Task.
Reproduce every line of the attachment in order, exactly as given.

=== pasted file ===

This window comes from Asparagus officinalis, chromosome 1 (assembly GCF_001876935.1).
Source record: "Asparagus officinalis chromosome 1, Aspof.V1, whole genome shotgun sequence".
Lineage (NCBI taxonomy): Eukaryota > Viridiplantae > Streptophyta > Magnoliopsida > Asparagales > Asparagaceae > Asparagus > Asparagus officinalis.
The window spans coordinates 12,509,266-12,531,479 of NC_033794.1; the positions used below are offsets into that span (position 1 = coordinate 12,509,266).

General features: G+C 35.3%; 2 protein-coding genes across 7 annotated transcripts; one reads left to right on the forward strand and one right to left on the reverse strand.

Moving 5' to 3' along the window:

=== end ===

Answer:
This window comes from Asparagus officinalis, chromosome 1 (assembly GCF_001876935.1).
Source record: "Asparagus officinalis chromosome 1, Aspof.V1, whole genome shotgun sequence".
Lineage (NCBI taxonomy): Eukaryota > Viridiplantae > Streptophyta > Magnoliopsida > Asparagales > Asparagaceae > Asparagus > Asparagus officinalis.
The window spans coordinates 12,509,266-12,531,479 of NC_033794.1; the positions used below are offsets into that span (position 1 = coordinate 12,509,266).

General features: G+C 35.3%; 2 protein-coding genes across 7 annotated transcripts; one reads left to right on the forward strand and one right to left on the reverse strand.

Moving 5' to 3' along the window: